Much of Bosnia still a haven for war criminals
by Philip Shenon
As NATO peacekeeping troops enter their fifth year on patrol in the former war zone of Bosnia and Herzegovina, dozens of Bosnians accused of genocide, rape and other war crimes have not only eluded capture, but are reported to live openly with little fear of arrest.
Western diplomats, human rights advocates and Balkans specialists say much of Bosnia has become a virtual safe haven for war crimes suspects, especially southeastern Bosnia, which is under the command of French peacekeeping troops and is a stronghold of the Bosnian Serbs.
Many of the most notorious suspects are known to live in the French zone, including the former Bosnian Serb civilian leader, Radovan Karadzic, who has been indicted for genocide. In the American zone in northern Bosnia, only three suspects have been arrested since NATO troops arrived in December 1995.
Of the 63 people named in public indictments for their part in the ethnic violence that convulsed Bosnia between 1992 and 1995, only 14 have been captured by NATO peacekeepers. Another 21 have surrendered or have been forcibly apprehended outside Bosnia and turned over to the international war crimes tribunal in the Hague. All but two of the dozens left on the loose, in the midst of the large NATO peacekeeping force deployed in Bosnia since December 1995, are ethnic Serbs; the two others are Croats.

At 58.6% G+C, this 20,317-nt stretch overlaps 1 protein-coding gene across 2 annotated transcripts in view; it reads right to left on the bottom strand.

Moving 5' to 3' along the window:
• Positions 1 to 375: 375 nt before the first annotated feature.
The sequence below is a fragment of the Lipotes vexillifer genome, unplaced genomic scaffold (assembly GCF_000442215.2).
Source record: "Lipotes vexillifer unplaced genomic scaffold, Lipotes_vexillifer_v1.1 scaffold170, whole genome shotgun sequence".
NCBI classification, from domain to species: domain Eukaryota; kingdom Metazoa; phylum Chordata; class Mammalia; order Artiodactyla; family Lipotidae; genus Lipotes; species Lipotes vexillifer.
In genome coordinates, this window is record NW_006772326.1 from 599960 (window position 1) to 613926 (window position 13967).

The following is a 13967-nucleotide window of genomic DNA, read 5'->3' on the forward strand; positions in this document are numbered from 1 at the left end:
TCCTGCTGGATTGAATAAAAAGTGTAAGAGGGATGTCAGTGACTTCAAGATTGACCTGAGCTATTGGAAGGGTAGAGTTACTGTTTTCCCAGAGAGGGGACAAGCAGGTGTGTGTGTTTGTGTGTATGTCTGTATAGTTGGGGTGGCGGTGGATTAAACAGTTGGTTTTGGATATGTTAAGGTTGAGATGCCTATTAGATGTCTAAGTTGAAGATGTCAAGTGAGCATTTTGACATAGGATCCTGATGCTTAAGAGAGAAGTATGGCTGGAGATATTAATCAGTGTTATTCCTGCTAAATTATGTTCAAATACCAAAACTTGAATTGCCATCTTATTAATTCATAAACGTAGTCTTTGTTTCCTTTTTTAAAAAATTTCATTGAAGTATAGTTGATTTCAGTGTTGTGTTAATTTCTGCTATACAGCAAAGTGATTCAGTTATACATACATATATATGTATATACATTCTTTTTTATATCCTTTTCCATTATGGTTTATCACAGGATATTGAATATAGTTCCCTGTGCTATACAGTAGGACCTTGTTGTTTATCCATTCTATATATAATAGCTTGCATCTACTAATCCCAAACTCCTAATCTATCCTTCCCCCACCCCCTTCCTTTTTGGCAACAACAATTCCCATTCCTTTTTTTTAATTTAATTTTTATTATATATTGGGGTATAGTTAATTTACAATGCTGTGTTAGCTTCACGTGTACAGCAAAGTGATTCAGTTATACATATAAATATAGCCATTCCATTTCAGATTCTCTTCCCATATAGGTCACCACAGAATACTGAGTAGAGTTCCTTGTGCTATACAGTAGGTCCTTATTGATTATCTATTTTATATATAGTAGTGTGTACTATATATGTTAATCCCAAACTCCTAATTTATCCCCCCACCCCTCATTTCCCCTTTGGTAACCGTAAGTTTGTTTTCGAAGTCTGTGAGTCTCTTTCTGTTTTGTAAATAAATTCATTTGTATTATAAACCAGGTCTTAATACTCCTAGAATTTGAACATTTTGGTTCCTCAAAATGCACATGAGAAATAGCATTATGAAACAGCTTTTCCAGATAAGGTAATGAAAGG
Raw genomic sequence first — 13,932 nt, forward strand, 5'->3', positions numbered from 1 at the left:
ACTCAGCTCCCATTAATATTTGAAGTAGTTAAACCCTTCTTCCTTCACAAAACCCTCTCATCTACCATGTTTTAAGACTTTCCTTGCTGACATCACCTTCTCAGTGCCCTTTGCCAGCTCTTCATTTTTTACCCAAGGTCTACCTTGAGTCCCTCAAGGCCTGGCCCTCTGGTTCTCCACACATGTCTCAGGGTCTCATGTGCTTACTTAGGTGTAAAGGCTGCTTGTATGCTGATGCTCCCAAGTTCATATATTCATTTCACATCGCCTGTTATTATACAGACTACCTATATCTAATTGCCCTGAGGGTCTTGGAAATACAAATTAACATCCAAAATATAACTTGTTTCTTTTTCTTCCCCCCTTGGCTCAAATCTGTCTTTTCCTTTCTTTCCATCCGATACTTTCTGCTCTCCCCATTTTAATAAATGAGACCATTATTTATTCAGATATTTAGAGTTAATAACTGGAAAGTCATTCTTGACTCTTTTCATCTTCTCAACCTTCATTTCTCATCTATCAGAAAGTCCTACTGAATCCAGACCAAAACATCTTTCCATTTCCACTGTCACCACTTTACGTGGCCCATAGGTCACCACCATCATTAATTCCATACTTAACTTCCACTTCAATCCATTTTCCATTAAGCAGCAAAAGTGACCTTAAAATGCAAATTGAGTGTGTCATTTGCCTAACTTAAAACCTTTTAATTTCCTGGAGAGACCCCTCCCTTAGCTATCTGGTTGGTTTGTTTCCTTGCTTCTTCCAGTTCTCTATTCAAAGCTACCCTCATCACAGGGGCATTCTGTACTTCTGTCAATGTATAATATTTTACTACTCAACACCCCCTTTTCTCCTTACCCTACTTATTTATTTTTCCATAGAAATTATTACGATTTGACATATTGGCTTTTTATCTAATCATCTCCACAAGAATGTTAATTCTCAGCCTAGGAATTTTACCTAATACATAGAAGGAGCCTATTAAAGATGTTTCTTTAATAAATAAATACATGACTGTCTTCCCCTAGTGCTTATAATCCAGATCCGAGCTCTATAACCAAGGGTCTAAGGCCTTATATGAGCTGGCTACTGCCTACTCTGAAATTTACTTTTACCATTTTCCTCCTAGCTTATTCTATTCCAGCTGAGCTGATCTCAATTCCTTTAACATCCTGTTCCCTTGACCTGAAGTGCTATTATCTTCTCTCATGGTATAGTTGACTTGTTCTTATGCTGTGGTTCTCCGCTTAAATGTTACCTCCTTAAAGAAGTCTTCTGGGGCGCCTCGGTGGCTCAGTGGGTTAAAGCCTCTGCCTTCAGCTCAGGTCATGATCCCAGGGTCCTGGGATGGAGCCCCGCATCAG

The French have not forcibly apprehended any war crimes suspects on their own in the sector, where thousands of other European soldiers are also stationed. Two suspects were captured in the zone. But senior Western officials say the arrests were carried out by German special forces.
American troops have come under harsh criticism from human rights groups and Balkans experts. The most important suspect they have arrested was a Bosnian Serb commander caught last December a few hours after he crossed into the American sector from the French zone.
The British record stands in sharp contrast. Since Prime Minister Tony Blair came to power in 1997 with a pledge to track down war criminals, the British military has aggressively pursued suspects in western Bosnia.
Eleven suspects have been arrested in the British sector; another was killed in a shootout with the peacekeepers.
`The worst of the worst war criminals are in the French sector,' said Nina Bang-Jensen, executive director of the Coalition for International Justice, a Washington-based group that tries to monitor the whereabouts of war crimes suspects. `The record speaks for itself. It's hard not to conclude that the French have decided to protect these people.'
The French government insists that it is eager to apprehend war criminals, but that its attempts to capture suspects have been hampered by the mountainous terrain of southeastern Bosnia, where it is easier for suspects to hide.
In an interview Friday, Defense Minister Alain Richard of France denied that France had created a safe haven. But he would not discuss details of French involvement in the arrest of any suspects.
A spokesman for the NATO force in Bosnia, Col. David Raney of the United States Army, refuted suggestions that French or American peacekeeping troops turned a blind eye to war crimes suspects. `Nothing could be further from the truth,' he said, adding that many suspects captured so far were violent and well-armed.